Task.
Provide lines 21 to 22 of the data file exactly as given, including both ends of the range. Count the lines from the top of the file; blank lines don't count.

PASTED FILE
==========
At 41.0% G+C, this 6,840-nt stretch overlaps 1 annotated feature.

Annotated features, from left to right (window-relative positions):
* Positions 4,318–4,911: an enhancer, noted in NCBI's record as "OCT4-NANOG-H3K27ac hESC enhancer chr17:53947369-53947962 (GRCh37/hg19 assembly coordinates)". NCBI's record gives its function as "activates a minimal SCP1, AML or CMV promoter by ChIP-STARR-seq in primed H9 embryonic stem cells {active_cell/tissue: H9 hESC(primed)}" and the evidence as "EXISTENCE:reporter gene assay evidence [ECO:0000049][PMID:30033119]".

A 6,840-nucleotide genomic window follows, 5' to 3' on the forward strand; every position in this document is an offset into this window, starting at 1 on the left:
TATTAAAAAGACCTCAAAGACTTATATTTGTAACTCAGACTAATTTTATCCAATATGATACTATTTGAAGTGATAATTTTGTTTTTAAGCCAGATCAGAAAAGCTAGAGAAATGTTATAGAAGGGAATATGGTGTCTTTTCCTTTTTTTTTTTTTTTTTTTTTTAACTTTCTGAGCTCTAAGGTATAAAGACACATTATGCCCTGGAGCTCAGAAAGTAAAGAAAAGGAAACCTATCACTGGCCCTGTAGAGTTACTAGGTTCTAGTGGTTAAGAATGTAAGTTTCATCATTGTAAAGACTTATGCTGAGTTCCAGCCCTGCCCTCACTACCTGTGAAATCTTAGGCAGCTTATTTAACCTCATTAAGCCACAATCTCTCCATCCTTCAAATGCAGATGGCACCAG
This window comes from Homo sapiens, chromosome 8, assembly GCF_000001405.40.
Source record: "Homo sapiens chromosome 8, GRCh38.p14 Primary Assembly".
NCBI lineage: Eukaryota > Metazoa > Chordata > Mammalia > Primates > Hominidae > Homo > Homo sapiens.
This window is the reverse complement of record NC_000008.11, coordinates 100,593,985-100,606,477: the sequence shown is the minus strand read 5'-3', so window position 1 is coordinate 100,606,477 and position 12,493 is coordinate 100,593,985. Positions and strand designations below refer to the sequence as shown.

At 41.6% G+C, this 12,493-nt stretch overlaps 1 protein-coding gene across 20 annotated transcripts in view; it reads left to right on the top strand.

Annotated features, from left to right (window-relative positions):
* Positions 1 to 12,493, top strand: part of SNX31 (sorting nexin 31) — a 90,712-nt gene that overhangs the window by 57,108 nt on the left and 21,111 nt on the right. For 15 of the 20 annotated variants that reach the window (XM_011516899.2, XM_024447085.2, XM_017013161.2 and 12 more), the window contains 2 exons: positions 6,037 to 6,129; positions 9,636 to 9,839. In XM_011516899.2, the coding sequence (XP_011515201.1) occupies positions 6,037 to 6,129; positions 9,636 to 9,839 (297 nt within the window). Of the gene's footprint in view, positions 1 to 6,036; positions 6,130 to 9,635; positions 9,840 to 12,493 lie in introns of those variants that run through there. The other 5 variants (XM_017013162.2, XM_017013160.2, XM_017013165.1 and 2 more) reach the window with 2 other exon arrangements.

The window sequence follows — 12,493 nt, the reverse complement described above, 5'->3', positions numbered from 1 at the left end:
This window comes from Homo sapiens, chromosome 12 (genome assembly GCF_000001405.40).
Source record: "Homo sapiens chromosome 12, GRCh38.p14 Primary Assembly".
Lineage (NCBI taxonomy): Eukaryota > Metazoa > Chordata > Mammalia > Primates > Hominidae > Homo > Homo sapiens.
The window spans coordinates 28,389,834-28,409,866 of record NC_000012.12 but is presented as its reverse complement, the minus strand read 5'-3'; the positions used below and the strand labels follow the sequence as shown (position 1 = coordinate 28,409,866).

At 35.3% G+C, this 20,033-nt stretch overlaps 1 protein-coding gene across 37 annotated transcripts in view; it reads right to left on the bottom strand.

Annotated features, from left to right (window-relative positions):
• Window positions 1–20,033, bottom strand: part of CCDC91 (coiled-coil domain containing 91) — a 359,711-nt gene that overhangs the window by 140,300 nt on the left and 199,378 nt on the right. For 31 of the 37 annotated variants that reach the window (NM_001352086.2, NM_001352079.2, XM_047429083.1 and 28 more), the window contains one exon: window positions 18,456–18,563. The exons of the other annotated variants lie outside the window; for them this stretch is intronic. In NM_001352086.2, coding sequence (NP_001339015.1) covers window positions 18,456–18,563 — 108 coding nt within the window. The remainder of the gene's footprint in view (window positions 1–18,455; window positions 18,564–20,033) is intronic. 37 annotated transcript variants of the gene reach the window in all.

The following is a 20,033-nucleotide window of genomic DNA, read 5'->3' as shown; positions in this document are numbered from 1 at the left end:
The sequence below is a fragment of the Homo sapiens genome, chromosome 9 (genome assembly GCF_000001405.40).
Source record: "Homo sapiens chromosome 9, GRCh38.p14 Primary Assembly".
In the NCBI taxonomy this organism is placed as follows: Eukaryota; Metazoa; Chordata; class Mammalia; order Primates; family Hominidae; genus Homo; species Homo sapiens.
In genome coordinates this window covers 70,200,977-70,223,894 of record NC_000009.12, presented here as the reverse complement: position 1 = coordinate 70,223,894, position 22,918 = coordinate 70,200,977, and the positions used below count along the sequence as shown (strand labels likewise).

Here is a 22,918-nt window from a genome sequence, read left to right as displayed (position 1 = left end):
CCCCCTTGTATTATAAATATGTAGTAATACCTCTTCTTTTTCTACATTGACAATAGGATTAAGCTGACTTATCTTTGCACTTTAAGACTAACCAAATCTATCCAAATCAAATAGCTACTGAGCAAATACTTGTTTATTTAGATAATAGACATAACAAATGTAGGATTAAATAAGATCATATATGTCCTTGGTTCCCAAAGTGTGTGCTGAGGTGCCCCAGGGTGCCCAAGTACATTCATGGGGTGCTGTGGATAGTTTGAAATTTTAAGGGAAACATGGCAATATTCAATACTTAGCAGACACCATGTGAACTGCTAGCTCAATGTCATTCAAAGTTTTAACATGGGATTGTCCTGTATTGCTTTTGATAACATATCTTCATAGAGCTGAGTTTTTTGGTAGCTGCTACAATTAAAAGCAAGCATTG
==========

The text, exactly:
The following is a 20,033-nucleotide window of genomic DNA, read 5'->3' as shown; positions in this document are numbered from 1 at the left end:
The sequence below is a fragment of the Homo sapiens genome, chromosome 9 (genome assembly GCF_000001405.40).